Arts & Culture, Went There

Egleston Square Networking Night @Jackson Glass Building (JP/Roxbury) 1/8/2016

covered by Josie Grove



event covered by Josie Grove

The shell of the Jackson Glass building at 3195 Washington Street was full on January 8th. Near the entrance, I spoke to two painters, relative old-timers, who moved to JP in the early ’70s. Both used to have studio space on Amory Street, but that building was torn down to make way for apartments. “We miss having a shared space, where we can have more of a community,” they said. A younger artist agreed. “JP has so many artists and so little community space.”

The developers, City Realty, will let the building be used as a community arts space for six months, while they wrangle with the city about how to redevelop the property. Steve Whalen of City Realty said he wanted it to be like the POP Allston space on Brighton Ave. “Why leave a building fallow when you can offer it to the community?” he said.

By 7 p.m., community members had filled a wall with ideas on post-it notes: some for temporary programming, but a lot more for permanent development. Somehow, I don’t think community space is part of the long-term plan. For City Realty, an art space is something to occupy a vacant building, not a permanent fixture. “We plan to do more than just this one,” Whalen said, “if it works.” Translation: Community art spaces will be shuffled between vacant City Realty properties, as they are available.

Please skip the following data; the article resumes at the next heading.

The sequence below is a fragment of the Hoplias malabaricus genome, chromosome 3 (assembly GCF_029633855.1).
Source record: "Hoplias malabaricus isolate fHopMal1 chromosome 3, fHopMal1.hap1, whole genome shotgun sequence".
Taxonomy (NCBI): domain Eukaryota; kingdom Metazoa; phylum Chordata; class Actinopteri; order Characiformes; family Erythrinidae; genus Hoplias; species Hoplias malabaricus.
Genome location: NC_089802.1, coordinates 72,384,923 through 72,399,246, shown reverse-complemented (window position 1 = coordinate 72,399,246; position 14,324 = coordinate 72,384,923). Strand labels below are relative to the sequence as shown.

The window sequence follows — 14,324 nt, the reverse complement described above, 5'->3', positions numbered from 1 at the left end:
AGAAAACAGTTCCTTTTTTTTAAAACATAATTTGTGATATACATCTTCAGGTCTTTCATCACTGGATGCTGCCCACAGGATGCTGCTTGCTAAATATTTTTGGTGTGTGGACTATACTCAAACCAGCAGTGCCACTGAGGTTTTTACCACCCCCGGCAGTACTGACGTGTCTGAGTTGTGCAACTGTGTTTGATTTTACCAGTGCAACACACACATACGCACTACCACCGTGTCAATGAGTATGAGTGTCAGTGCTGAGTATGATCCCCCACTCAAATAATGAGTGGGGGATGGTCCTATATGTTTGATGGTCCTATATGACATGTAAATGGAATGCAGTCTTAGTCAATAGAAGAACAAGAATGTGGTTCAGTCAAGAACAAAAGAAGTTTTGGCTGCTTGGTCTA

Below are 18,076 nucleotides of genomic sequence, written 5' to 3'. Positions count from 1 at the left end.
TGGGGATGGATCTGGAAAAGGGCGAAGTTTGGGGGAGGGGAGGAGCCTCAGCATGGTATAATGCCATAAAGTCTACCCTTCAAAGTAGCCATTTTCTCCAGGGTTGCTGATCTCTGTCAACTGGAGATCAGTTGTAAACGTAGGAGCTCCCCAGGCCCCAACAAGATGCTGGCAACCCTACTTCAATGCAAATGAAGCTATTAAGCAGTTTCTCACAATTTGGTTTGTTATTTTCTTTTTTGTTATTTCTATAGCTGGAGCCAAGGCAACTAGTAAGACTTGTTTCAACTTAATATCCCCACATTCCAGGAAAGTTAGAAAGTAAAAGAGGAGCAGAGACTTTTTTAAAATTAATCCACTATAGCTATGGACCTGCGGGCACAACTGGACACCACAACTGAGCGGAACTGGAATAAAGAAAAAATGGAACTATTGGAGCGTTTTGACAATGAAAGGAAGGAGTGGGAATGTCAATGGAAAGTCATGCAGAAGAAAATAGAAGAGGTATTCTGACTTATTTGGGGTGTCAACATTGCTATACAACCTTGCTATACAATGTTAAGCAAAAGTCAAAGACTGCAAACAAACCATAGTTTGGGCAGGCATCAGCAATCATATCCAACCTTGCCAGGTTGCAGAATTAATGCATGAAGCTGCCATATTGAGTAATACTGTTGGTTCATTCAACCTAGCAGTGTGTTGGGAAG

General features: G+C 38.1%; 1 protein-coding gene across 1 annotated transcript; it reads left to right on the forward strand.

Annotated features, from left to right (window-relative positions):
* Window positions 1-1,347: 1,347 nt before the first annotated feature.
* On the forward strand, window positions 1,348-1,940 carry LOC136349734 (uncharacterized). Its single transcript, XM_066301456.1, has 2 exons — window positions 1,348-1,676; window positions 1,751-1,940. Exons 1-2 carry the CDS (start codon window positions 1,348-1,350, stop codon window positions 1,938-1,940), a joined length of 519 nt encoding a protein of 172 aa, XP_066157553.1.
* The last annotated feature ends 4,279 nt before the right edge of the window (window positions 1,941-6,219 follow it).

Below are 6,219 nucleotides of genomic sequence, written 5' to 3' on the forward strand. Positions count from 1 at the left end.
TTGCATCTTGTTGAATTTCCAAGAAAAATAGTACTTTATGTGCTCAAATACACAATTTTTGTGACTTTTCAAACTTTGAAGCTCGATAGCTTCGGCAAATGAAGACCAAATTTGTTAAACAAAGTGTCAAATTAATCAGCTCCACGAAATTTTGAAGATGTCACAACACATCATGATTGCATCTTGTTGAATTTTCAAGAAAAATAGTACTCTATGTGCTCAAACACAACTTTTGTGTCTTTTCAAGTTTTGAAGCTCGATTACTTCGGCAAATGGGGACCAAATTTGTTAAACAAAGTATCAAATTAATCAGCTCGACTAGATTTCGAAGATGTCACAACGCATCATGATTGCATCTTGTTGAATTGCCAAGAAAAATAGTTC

So why bother? Because art space is great PR, which City Realty really needs in JP and Roxbury.

The name City Realty might ring a bell with some of you. In September of 2014, they raised rents by 65% on a commercial property at 3160 Washington. There were protests backed by City Live/Vida Urbana and the JP Neighborhood Development Corporation (both conspicuously absent from the event last week), and four of the six businesses were eventually evicted. The Jamaica Plain Gazette covered this article when it was happening.

Don’t get me wrong. A community space on Washington would be great, even if it is only temporary. But don’t let one cool thing stop you from asking questions about City Realty’s long-term plans in the neighborhood.

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